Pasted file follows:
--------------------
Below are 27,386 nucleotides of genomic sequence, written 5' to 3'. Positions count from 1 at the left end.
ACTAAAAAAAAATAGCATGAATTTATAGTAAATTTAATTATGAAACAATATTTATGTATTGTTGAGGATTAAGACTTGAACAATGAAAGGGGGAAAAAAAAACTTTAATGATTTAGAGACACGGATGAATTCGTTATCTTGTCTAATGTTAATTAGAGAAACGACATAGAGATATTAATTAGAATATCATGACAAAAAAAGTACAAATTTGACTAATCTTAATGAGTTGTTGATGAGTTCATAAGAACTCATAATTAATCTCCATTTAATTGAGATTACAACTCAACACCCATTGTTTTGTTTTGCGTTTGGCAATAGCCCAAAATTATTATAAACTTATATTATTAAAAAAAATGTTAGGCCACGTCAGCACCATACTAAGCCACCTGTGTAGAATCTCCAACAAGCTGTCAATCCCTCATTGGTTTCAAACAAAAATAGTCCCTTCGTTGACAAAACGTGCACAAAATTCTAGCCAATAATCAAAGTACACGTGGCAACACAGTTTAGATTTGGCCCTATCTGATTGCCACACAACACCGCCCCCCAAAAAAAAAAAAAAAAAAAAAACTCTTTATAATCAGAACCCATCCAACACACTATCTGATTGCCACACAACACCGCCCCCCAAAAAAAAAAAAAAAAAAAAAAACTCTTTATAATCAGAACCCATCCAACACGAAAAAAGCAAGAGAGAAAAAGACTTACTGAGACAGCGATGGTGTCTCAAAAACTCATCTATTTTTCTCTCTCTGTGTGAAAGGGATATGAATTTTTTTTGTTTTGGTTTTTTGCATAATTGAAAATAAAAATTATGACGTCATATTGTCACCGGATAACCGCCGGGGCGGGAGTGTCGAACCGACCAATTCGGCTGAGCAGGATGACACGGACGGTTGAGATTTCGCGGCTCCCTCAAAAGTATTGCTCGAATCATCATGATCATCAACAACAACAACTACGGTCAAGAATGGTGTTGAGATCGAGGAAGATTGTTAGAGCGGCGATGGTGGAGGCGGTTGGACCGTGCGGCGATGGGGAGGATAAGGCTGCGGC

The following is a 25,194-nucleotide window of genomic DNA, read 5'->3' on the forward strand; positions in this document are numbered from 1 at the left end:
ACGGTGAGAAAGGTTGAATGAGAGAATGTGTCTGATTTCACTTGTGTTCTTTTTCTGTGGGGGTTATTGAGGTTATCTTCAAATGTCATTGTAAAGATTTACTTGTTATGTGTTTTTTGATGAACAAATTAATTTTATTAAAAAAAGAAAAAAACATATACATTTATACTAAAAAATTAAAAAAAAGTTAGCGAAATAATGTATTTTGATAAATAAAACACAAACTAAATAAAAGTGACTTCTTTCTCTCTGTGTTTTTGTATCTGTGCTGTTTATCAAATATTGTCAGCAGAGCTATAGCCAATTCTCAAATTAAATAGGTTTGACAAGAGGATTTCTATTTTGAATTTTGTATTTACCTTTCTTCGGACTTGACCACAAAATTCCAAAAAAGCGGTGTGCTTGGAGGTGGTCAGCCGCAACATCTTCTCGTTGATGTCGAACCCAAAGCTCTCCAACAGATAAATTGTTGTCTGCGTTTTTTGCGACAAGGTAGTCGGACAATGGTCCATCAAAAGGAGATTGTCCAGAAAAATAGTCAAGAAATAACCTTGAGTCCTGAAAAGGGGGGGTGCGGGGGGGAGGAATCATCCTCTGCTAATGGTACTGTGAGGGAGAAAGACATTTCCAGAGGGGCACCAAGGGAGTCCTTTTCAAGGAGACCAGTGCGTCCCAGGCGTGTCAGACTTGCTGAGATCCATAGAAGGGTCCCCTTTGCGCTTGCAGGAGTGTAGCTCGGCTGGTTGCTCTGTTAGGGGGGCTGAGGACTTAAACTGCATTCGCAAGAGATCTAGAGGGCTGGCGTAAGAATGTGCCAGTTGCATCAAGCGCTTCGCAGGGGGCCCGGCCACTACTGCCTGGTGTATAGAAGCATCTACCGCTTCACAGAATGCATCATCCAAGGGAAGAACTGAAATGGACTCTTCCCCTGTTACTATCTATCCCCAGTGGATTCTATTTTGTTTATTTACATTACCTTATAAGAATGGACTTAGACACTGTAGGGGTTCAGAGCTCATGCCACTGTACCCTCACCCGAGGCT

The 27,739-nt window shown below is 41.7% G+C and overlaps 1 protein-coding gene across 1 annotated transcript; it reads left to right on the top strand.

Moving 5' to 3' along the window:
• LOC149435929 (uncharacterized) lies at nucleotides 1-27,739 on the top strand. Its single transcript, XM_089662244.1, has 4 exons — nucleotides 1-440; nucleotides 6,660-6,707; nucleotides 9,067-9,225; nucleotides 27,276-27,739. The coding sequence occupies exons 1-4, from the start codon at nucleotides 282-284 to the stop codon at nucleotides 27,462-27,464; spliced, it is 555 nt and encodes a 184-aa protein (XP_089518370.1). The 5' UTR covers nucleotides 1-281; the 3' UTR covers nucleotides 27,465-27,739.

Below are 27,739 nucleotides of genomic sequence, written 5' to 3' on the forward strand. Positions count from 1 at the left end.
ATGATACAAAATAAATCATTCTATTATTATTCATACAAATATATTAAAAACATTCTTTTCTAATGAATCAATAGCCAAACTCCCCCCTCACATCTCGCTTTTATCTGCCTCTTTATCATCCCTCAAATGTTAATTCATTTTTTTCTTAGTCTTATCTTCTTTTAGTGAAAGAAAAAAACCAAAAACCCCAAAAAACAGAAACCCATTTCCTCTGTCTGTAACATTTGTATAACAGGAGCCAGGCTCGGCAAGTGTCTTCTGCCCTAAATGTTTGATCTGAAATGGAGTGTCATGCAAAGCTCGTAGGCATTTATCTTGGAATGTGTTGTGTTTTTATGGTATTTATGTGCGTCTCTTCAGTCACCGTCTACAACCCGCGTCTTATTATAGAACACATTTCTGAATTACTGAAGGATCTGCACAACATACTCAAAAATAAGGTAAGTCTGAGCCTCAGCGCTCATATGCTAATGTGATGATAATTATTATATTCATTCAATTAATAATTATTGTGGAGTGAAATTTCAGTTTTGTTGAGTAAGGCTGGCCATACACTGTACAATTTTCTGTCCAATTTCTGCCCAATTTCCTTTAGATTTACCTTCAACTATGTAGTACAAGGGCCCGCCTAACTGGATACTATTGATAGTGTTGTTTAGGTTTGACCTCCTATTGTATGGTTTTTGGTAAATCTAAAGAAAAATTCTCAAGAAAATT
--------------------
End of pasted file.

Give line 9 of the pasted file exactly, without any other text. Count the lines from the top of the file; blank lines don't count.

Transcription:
ATGATACAAAATAAATCATTCTATTATTATTCATACAAATATATTAAAAACATTCTTTTCTAATGAATCAATAGCCAAACTCCCCCCTCACATCTCGCTTTTATCTGCCTCTTTATCATCCCTCAAATGTTAATTCATTTTTTTCTTAGTCTTATCTTCTTTTAGTGAAAGAAAAAAACCAAAAACCCCAAAAAACAGAAACCCATTTCCTCTGTCTGTAACATTTGTATAACAGGAGCCAGGCTCGGCAAGTGTCTTCTGCCCTAAATGTTTGATCTGAAATGGAGTGTCATGCAAAGCTCGTAGGCATTTATCTTGGAATGTGTTGTGTTTTTATGGTATTTATGTGCGTCTCTTCAGTCACCGTCTACAACCCGCGTCTTATTATAGAACACATTTCTGAATTACTGAAGGATCTGCACAACATACTCAAAAATAAGGTAAGTCTGAGCCTCAGCGCTCATATGCTAATGTGATGATAATTATTATATTCATTCAATTAATAATTATTGTGGAGTGAAATTTCAGTTTTGTTGAGTAAGGCTGGCCATACACTGTACAATTTTCTGTCCAATTTCTGCCCAATTTCCTTTAGATTTACCTTCAACTATGTAGTACAAGGGCCCGCCTAACTGGATACTATTGATAGTGTTGTTTAGGTTTGACCTCCTATTGTATGGTTTTTGGTAAATCTAAAGAAAAATTCTCAAGAAAATT